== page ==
Since returning from my winter break, I´ve been feeling my motivation slip even more. I was almost to the point of considering it a lost cause, but I don't want to give up on myself that easy. Over the last two weeks, I have been trying to enroll in an intensive, 8 hour/week course at a public language school. After completing a written and oral exam, I was pleasantly surprised to learn that I tested into the lower intermediate level. After becoming SO excited to take this class, my plans were crushed when I went to enroll last Thursday and learned that there were only 7 spots to enroll in the class and I didn't get one... and neither did two of my close friends who were also trying to enroll. Go figure.

After Thursday's disappointment at the EOI, some friends and I met up to bitch it out over a bottle of wine. After unexpectedly bursting into tears of frustration, my friends gave me the reassurance and motivation I needed (to all my friends in the kitchen that night, thanks again). It's interesting... although we are all at different levels, ranging from beginner to advanced, we all find ourselves having the same frustrations with learning Spanish.

Anyways, there you have it: an honest report on my language learning progress. I wish I could have shared more positive news, but hey, it is what it is. I 'm ready to stop making excuses and start having more realistic expectations for myself. More importantly, I'm ready to put in some real effort and to begin challenging myself more.

Have you ever found yourself in a language learning (or just motivation in general) rut? Any advice for how to overcome it?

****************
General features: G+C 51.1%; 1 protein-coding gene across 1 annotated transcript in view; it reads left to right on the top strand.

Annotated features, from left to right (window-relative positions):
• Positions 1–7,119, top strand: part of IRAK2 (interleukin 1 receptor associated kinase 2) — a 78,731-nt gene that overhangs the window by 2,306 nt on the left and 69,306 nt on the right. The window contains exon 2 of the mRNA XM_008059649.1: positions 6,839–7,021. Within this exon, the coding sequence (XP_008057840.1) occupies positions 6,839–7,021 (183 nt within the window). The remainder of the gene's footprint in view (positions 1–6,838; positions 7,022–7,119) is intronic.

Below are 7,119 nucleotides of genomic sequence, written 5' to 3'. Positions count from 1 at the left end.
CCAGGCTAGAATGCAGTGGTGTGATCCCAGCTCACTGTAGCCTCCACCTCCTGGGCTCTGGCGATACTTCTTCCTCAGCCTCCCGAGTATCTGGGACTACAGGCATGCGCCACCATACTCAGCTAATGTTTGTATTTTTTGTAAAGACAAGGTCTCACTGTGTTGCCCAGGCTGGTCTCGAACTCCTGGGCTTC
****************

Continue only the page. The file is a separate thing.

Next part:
1. I have faith in you! You can totally take on the challenge you still have enough time to make amigos de Espana and practice. Don't back down from the challenge, face it head on! You and your friends could have nights where you speak only Spanish.

  2. Be gentle with yourself Lindsay. Everything everything everything is happening in perfect timing and in perfect order there. Consider that. I am so proud of you. Xox

  3. Hi, fellow auxiliar here. I'm having lots of trouble with Spanish as well (although here actually it's doubly hard because Gallego is way harder to understand). I totally know where you're coming from about the teachers in school not talking to you, mine never talk to me either, although I'd like to practice with them. And I'm having a hard time making other Spanish friends to talk with as well. But I've found reading the paper every day can help, because then you are both practicing Spanish and you can make small talk with people around you. I also think it helps to think about how frustrated I get with my students when they're shy about speaking English, and how they put in the effort every day to speak with me although they are making mistakes. So I should be willing to put in that effort to talk with other people too.

  4. Learning a language is extremely difficult but you have been given an amazing opportunity to be fully immersed in the language through this program. Of course, there are some things that are out of your control (your roommate situation and your job) but the rest are choices. Though it is difficult and embarrassing to talk to people in a language which you aren't familiar with; how do you feel when people who aren't native English speakers attempt to talk with you in English? Likely you don't laugh at them; you appreciate their effort and want to help them. Make conscientious decisions. Decide to eat lunch and talk to the native Spanish speakers at your school. So what if they don't want to talk to you; force them! You either won't talk to/see them again after this program or you will make great friends. Practice speaking with your roommate in Spanish. Sure, the class didn't work out but why not talk in Spanish only to the teachers and have them correct you. Look for other classes; I'm sure that isn't the only one in Spain. Check out juvenile books from the local library and read them aloud. Don't be to hard on yourself but also don't feel sorry for yourself. You can do it; force yourself! In the end when you return to America speaking Spanish like a native you won't regret it.:)